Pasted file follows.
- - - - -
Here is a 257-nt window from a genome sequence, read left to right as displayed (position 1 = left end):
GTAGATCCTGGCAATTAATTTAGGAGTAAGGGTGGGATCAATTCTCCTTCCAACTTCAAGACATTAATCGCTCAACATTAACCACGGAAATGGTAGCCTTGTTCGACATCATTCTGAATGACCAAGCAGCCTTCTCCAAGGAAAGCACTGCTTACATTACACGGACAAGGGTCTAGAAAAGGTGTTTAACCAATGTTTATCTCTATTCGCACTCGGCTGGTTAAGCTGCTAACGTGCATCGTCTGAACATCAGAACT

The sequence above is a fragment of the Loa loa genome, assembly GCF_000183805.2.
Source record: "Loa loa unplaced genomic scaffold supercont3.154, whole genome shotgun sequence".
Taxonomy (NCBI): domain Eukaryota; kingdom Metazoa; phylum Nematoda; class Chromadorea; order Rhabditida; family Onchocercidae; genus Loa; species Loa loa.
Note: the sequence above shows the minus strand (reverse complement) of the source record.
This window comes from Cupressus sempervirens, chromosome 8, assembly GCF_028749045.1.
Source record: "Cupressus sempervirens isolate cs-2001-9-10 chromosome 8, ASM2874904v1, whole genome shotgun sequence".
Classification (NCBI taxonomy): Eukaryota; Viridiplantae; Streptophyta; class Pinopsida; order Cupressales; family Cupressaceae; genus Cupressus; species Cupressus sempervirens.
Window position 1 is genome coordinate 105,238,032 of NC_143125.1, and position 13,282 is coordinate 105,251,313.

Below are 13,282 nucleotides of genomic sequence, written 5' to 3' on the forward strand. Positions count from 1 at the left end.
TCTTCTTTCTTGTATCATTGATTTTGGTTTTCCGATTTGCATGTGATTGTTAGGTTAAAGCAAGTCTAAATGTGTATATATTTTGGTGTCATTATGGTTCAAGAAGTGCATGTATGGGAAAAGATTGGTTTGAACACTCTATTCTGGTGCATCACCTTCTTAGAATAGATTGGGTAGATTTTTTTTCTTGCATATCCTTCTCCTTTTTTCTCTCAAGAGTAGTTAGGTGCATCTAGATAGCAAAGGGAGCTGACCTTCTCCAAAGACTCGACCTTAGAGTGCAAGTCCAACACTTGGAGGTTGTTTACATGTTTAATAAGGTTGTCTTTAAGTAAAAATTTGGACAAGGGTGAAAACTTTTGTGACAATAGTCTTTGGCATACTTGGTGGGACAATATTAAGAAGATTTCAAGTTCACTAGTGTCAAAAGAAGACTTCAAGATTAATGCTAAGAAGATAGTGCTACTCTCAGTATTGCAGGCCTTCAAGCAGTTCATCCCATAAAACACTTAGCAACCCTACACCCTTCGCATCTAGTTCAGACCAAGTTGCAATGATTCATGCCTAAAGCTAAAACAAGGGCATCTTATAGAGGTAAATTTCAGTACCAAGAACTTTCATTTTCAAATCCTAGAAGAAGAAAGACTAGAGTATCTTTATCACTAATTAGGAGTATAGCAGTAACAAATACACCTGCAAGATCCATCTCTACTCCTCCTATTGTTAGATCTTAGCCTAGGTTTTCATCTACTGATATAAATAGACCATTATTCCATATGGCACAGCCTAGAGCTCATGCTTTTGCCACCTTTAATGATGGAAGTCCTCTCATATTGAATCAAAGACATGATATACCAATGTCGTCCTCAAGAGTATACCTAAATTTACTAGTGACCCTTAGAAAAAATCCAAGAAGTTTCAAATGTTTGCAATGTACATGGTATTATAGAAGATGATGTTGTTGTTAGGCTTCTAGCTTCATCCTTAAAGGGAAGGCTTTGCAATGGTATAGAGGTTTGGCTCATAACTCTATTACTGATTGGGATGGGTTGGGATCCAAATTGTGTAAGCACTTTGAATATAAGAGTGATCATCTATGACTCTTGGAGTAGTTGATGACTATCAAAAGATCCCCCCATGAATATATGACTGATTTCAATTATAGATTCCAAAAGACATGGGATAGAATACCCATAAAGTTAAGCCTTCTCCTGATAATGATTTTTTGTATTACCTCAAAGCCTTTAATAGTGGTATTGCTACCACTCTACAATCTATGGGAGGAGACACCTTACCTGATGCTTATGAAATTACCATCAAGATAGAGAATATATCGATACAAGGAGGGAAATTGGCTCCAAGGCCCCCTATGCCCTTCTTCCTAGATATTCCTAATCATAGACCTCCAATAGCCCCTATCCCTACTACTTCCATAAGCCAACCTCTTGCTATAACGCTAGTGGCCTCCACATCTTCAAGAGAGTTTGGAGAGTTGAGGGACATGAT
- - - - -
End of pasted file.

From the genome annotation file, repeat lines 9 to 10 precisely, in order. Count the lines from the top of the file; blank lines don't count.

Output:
Classification (NCBI taxonomy): Eukaryota; Viridiplantae; Streptophyta; class Pinopsida; order Cupressales; family Cupressaceae; genus Cupressus; species Cupressus sempervirens.
Window position 1 is genome coordinate 105,238,032 of NC_143125.1, and position 13,282 is coordinate 105,251,313.